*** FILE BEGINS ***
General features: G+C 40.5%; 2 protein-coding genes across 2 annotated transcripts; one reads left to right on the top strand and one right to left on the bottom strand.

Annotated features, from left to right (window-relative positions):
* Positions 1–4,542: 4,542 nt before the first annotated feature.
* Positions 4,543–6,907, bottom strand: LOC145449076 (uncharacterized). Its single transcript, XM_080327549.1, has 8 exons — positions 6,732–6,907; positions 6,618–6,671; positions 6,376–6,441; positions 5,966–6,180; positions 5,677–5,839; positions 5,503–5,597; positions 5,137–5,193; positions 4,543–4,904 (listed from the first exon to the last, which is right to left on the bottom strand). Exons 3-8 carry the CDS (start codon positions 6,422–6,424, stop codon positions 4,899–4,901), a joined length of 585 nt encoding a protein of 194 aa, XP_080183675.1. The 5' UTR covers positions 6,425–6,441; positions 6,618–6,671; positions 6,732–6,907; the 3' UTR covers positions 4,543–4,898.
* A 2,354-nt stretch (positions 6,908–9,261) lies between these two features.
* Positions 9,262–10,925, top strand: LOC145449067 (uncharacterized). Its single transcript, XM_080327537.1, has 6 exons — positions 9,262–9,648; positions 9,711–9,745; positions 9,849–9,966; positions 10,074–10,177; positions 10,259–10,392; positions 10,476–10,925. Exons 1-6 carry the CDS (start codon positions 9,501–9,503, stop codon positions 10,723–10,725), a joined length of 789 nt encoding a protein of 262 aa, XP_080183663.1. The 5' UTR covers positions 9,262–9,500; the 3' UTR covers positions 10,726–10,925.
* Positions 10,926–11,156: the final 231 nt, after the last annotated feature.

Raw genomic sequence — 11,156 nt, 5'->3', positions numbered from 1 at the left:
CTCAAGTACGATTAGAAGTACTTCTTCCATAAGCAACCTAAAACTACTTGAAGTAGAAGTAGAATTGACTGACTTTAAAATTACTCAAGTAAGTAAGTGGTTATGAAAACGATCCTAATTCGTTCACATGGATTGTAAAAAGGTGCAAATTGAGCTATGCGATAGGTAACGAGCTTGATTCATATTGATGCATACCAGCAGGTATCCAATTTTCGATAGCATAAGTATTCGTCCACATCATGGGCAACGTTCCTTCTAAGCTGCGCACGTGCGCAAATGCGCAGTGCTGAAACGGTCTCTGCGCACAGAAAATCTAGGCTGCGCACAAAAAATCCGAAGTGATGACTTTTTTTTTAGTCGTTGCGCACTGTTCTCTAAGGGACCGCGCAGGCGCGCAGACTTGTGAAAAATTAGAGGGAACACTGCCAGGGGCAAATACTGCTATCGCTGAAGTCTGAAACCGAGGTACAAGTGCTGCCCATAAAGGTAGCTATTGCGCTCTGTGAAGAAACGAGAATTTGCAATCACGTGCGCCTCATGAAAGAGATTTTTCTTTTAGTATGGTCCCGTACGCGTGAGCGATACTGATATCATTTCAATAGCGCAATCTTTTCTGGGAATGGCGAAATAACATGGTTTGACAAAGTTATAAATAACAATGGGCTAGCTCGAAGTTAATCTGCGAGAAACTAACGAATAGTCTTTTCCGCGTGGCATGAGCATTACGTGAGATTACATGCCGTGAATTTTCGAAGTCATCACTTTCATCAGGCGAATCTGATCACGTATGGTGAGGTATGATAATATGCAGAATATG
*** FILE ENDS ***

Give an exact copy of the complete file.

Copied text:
General features: G+C 40.5%; 2 protein-coding genes across 2 annotated transcripts; one reads left to right on the top strand and one right to left on the bottom strand.

Annotated features, from left to right (window-relative positions):
* Positions 1–4,542: 4,542 nt before the first annotated feature.
* Positions 4,543–6,907, bottom strand: LOC145449076 (uncharacterized). Its single transcript, XM_080327549.1, has 8 exons — positions 6,732–6,907; positions 6,618–6,671; positions 6,376–6,441; positions 5,966–6,180; positions 5,677–5,839; positions 5,503–5,597; positions 5,137–5,193; positions 4,543–4,904 (listed from the first exon to the last, which is right to left on the bottom strand). Exons 3-8 carry the CDS (start codon positions 6,422–6,424, stop codon positions 4,899–4,901), a joined length of 585 nt encoding a protein of 194 aa, XP_080183675.1. The 5' UTR covers positions 6,425–6,441; positions 6,618–6,671; positions 6,732–6,907; the 3' UTR covers positions 4,543–4,898.
* A 2,354-nt stretch (positions 6,908–9,261) lies between these two features.
* Positions 9,262–10,925, top strand: LOC145449067 (uncharacterized). Its single transcript, XM_080327537.1, has 6 exons — positions 9,262–9,648; positions 9,711–9,745; positions 9,849–9,966; positions 10,074–10,177; positions 10,259–10,392; positions 10,476–10,925. Exons 1-6 carry the CDS (start codon positions 9,501–9,503, stop codon positions 10,723–10,725), a joined length of 789 nt encoding a protein of 262 aa, XP_080183663.1. The 5' UTR covers positions 9,262–9,500; the 3' UTR covers positions 10,726–10,925.
* Positions 10,926–11,156: the final 231 nt, after the last annotated feature.

Raw genomic sequence — 11,156 nt, 5'->3', positions numbered from 1 at the left:
CTCAAGTACGATTAGAAGTACTTCTTCCATAAGCAACCTAAAACTACTTGAAGTAGAAGTAGAATTGACTGACTTTAAAATTACTCAAGTAAGTAAGTGGTTATGAAAACGATCCTAATTCGTTCACATGGATTGTAAAAAGGTGCAAATTGAGCTATGCGATAGGTAACGAGCTTGATTCATATTGATGCATACCAGCAGGTATCCAATTTTCGATAGCATAAGTATTCGTCCACATCATGGGCAACGTTCCTTCTAAGCTGCGCACGTGCGCAAATGCGCAGTGCTGAAACGGTCTCTGCGCACAGAAAATCTAGGCTGCGCACAAAAAATCCGAAGTGATGACTTTTTTTTTAGTCGTTGCGCACTGTTCTCTAAGGGACCGCGCAGGCGCGCAGACTTGTGAAAAATTAGAGGGAACACTGCCAGGGGCAAATACTGCTATCGCTGAAGTCTGAAACCGAGGTACAAGTGCTGCCCATAAAGGTAGCTATTGCGCTCTGTGAAGAAACGAGAATTTGCAATCACGTGCGCCTCATGAAAGAGATTTTTCTTTTAGTATGGTCCCGTACGCGTGAGCGATACTGATATCATTTCAATAGCGCAATCTTTTCTGGGAATGGCGAAATAACATGGTTTGACAAAGTTATAAATAACAATGGGCTAGCTCGAAGTTAATCTGCGAGAAACTAACGAATAGTCTTTTCCGCGTGGCATGAGCATTACGTGAGATTACATGCCGTGAATTTTCGAAGTCATCACTTTCATCAGGCGAATCTGATCACGTATGGTGAGGTATGATAATATGCAGAATATG